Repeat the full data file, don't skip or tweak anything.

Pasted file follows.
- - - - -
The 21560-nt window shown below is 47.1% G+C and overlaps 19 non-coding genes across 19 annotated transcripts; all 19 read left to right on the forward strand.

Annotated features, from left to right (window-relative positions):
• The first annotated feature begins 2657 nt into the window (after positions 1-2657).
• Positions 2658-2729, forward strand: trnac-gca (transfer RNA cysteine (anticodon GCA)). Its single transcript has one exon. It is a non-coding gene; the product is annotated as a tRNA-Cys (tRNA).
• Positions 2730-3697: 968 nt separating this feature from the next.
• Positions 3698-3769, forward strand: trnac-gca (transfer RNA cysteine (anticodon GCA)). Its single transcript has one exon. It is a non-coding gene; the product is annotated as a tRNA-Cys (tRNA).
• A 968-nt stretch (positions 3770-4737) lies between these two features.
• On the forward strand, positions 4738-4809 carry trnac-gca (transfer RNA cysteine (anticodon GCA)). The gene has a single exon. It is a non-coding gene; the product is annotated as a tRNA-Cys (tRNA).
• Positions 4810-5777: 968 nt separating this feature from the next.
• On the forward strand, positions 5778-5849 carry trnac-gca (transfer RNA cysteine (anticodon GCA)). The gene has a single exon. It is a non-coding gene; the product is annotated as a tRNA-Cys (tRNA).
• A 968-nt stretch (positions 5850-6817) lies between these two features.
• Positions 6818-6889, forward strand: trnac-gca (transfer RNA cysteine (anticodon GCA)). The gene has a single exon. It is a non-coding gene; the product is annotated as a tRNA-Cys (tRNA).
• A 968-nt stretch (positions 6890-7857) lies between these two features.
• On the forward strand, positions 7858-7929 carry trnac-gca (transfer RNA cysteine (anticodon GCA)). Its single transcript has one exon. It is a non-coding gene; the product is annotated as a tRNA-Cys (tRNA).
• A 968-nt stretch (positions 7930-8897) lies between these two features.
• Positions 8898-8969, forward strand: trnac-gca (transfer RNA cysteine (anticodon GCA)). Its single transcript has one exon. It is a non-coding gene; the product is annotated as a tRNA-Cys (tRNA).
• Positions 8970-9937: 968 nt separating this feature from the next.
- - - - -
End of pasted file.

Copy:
The 21560-nt window shown below is 47.1% G+C and overlaps 19 non-coding genes across 19 annotated transcripts; all 19 read left to right on the forward strand.

Annotated features, from left to right (window-relative positions):
• The first annotated feature begins 2657 nt into the window (after positions 1-2657).
• Positions 2658-2729, forward strand: trnac-gca (transfer RNA cysteine (anticodon GCA)). Its single transcript has one exon. It is a non-coding gene; the product is annotated as a tRNA-Cys (tRNA).
• Positions 2730-3697: 968 nt separating this feature from the next.
• Positions 3698-3769, forward strand: trnac-gca (transfer RNA cysteine (anticodon GCA)). Its single transcript has one exon. It is a non-coding gene; the product is annotated as a tRNA-Cys (tRNA).
• A 968-nt stretch (positions 3770-4737) lies between these two features.
• On the forward strand, positions 4738-4809 carry trnac-gca (transfer RNA cysteine (anticodon GCA)). The gene has a single exon. It is a non-coding gene; the product is annotated as a tRNA-Cys (tRNA).
• Positions 4810-5777: 968 nt separating this feature from the next.
• On the forward strand, positions 5778-5849 carry trnac-gca (transfer RNA cysteine (anticodon GCA)). The gene has a single exon. It is a non-coding gene; the product is annotated as a tRNA-Cys (tRNA).
• A 968-nt stretch (positions 5850-6817) lies between these two features.
• Positions 6818-6889, forward strand: trnac-gca (transfer RNA cysteine (anticodon GCA)). The gene has a single exon. It is a non-coding gene; the product is annotated as a tRNA-Cys (tRNA).
• A 968-nt stretch (positions 6890-7857) lies between these two features.
• On the forward strand, positions 7858-7929 carry trnac-gca (transfer RNA cysteine (anticodon GCA)). Its single transcript has one exon. It is a non-coding gene; the product is annotated as a tRNA-Cys (tRNA).
• A 968-nt stretch (positions 7930-8897) lies between these two features.
• Positions 8898-8969, forward strand: trnac-gca (transfer RNA cysteine (anticodon GCA)). Its single transcript has one exon. It is a non-coding gene; the product is annotated as a tRNA-Cys (tRNA).
• Positions 8970-9937: 968 nt separating this feature from the next.